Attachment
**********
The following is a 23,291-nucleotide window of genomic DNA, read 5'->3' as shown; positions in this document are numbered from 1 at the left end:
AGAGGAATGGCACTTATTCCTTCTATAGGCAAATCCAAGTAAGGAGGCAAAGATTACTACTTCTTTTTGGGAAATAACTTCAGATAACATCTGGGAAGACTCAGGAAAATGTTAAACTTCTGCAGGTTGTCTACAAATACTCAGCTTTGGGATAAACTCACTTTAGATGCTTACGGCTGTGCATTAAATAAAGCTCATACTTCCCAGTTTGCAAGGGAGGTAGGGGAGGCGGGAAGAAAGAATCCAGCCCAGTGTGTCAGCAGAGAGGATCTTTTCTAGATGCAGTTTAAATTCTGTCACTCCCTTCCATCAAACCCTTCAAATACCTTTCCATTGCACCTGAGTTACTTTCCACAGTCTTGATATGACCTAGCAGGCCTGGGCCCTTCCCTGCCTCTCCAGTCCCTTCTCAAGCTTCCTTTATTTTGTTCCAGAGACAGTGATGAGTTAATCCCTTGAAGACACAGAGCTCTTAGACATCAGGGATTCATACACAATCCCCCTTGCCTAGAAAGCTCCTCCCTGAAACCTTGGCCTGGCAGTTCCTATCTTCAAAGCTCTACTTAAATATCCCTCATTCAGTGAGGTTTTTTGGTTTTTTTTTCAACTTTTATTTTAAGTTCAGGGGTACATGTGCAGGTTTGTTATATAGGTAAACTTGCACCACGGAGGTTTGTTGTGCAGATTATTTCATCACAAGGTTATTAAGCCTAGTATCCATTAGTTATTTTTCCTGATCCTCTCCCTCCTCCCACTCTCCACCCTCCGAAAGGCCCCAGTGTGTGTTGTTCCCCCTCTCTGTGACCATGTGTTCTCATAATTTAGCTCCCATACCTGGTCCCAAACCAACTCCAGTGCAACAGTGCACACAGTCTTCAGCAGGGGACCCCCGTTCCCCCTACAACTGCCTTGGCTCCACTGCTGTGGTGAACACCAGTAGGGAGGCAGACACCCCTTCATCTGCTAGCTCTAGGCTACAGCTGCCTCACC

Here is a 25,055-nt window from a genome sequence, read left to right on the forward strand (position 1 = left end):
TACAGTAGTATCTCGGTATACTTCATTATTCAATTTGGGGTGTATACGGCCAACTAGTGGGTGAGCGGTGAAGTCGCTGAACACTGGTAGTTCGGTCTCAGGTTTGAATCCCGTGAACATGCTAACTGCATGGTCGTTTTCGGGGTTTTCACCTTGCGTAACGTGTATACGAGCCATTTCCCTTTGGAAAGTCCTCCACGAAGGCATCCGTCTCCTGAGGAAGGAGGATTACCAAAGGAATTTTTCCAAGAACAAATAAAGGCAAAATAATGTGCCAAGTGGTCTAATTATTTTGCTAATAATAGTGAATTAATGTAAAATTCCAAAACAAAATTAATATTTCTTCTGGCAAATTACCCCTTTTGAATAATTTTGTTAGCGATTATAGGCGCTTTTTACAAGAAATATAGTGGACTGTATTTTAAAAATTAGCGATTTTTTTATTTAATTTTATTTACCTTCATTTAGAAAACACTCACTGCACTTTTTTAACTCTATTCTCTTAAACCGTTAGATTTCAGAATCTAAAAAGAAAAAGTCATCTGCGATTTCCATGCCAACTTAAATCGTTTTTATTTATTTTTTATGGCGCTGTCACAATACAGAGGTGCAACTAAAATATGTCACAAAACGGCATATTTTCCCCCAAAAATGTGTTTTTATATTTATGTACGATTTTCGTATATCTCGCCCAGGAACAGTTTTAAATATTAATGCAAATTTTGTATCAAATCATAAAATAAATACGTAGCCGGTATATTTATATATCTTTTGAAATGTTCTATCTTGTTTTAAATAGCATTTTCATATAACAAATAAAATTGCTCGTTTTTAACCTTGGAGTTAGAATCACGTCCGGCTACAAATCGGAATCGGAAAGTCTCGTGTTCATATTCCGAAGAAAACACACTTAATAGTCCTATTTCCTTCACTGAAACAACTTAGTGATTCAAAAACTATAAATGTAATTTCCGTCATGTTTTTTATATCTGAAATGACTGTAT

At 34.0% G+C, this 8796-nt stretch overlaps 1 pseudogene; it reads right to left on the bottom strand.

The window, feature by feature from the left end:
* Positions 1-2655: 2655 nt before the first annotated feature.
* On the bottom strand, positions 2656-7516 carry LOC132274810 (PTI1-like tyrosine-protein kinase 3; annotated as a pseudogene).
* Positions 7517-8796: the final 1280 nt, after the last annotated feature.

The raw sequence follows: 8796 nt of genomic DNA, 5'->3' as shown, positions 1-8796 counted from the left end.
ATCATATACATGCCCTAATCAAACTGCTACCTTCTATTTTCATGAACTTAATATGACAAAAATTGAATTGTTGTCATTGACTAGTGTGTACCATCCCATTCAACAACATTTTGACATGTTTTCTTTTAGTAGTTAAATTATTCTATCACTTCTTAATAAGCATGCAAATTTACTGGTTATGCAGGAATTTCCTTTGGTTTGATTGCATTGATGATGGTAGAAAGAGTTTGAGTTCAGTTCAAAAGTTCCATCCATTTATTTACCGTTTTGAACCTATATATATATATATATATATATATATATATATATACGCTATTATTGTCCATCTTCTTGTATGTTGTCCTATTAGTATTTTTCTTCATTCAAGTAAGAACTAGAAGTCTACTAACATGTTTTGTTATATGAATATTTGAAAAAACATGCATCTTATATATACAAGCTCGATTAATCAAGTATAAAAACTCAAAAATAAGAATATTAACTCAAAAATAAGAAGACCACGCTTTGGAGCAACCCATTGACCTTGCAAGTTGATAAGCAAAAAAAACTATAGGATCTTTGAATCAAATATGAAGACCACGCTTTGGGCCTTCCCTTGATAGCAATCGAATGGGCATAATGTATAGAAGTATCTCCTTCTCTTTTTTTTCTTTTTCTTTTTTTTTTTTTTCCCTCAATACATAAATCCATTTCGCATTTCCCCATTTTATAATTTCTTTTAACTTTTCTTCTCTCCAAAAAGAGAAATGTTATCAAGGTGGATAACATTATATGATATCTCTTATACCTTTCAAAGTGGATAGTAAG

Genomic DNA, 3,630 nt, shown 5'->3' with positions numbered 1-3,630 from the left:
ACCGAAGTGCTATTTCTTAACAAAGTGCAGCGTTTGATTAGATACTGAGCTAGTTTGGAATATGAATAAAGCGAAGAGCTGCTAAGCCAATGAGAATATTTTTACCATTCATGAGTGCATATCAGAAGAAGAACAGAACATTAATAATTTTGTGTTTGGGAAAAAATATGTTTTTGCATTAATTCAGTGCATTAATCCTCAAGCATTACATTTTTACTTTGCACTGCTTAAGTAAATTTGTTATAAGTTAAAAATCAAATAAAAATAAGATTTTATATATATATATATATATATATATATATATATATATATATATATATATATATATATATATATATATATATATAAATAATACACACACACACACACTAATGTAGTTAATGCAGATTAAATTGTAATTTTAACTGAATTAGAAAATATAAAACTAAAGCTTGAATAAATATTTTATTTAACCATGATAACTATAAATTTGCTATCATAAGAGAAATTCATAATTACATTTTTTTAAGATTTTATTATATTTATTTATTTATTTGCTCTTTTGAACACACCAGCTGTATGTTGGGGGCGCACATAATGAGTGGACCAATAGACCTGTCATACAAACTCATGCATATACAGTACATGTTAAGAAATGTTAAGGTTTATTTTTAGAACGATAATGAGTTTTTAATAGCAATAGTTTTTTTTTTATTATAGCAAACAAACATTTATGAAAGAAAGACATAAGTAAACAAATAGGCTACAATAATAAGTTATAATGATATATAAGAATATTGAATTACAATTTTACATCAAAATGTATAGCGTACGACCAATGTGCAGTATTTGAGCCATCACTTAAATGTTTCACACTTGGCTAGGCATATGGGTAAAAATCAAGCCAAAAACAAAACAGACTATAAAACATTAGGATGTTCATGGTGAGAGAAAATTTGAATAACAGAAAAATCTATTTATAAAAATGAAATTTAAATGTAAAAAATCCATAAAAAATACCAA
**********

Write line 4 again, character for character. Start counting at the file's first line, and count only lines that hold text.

TACAGTAGTATCTCGGTATACTTCATTATTCAATTTGGGGTGTATACGGCCAACTAGTGGGTGAGCGGTGAAGTCGCTGAACACTGGTAGTTCGGTCTCAGGTTTGAATCCCGTGAACATGCTAACTGCATGGTCGTTTTCGGGGTTTTCACCTTGCGTAACGTGTATACGAGCCATTTCCCTTTGGAAAGTCCTCCACGAAGGCATCCGTCTCCTGAGGAAGGAGGATTACCAAAGGAATTTTTCCAAGAACAAATAAAGGCAAAATAATGTGCCAAGTGGTCTAATTATTTTGCTAATAATAGTGAATTAATGTAAAATTCCAAAACAAAATTAATATTTCTTCTGGCAAATTACCCCTTTTGAATAATTTTGTTAGCGATTATAGGCGCTTTTTACAAGAAATATAGTGGACTGTATTTTAAAAATTAGCGATTTTTTTATTTAATTTTATTTACCTTCATTTAGAAAACACTCACTGCACTTTTTTAACTCTATTCTCTTAAACCGTTAGATTTCAGAATCTAAAAAGAAAAAGTCATCTGCGATTTCCATGCCAACTTAAATCGTTTTTATTTATTTTTTATGGCGCTGTCACAATACAGAGGTGCAACTAAAATATGTCACAAAACGGCATATTTTCCCCCAAAAATGTGTTTTTATATTTATGTACGATTTTCGTATATCTCGCCCAGGAACAGTTTTAAATATTAATGCAAATTTTGTATCAAATCATAAAATAAATACGTAGCCGGTATATTTATATATCTTTTGAAATGTTCTATCTTGTTTTAAATAGCATTTTCATATAACAAATAAAATTGCTCGTTTTTAACCTTGGAGTTAGAATCACGTCCGGCTACAAATCGGAATCGGAAAGTCTCGTGTTCATATTCCGAAGAAAACACACTTAATAGTCCTATTTCCTTCACTGAAACAACTTAGTGATTCAAAAACTATAAATGTAATTTCCGTCATGTTTTTTATATCTGAAATGACTGTAT